Uluru is considered once of the great wonders of the world.
It is one of Australia’s most recognizable natural icons.
Archaeological findings to the east and west indicate that humans settled in the area more than 10,000 years ago. Europeans arrived in the Australian Western Desert in the 1870s. Uluru and Kata Tjuta were first mapped by Europeans in 1872 during the expeditionary period made possible by the construction of the Australian Overland Telegraph Line. In separate expeditions, Ernest Giles and William Gosse were the first European explorers to this area.
While exploring the area in 1872, Giles sighted Kata Tjuta from a location near Kings Canyon and called it Mount Olga, while the following year Gosse observed Uluru and named it Ayers Rock. Further explorations followed with the aim of establishing the possibilities of the area for pastoralism. In the late 1800s, pastoralists attempted to establish themselves in areas adjoining the South western/Petermann Reserve and interaction between Anangu and white people became more frequent and more violent. Due to the effects of grazing and drought, bush food stores became depleted. Competition for these resources created conflict between the two groups, resulting in more frequent police patrols.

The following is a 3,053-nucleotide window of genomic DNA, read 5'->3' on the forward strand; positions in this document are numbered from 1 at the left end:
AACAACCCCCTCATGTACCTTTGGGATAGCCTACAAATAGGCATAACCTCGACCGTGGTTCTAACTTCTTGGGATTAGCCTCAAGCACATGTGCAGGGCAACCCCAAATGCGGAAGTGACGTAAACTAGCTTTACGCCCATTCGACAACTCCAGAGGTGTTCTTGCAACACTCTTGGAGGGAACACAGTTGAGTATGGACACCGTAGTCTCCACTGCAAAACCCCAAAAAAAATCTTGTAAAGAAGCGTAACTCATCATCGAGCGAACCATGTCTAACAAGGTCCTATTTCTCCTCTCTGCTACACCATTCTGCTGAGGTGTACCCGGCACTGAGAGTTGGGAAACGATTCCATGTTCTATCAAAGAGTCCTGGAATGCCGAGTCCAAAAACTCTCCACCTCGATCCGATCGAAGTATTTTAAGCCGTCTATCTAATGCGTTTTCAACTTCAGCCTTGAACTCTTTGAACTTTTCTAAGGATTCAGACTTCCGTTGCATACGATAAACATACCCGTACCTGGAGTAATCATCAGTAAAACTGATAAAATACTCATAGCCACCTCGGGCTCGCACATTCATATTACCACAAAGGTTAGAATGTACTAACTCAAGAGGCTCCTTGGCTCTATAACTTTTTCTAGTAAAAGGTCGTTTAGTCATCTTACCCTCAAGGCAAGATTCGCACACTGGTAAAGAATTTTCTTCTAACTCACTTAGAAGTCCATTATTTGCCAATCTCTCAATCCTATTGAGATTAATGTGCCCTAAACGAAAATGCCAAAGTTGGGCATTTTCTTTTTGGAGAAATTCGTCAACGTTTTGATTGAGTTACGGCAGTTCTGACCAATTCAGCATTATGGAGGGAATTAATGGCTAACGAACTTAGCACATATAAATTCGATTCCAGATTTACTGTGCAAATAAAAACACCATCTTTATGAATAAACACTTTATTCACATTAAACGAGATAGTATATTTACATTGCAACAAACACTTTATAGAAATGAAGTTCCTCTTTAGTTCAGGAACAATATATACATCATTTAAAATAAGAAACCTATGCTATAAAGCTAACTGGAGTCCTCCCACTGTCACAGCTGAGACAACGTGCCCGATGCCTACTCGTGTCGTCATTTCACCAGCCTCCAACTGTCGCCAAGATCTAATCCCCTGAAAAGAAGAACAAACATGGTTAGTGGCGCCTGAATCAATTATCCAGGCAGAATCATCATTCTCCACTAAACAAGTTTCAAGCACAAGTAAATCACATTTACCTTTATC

Camera: Canon EOS 20D
Featured in the Group “Nature in its entirety”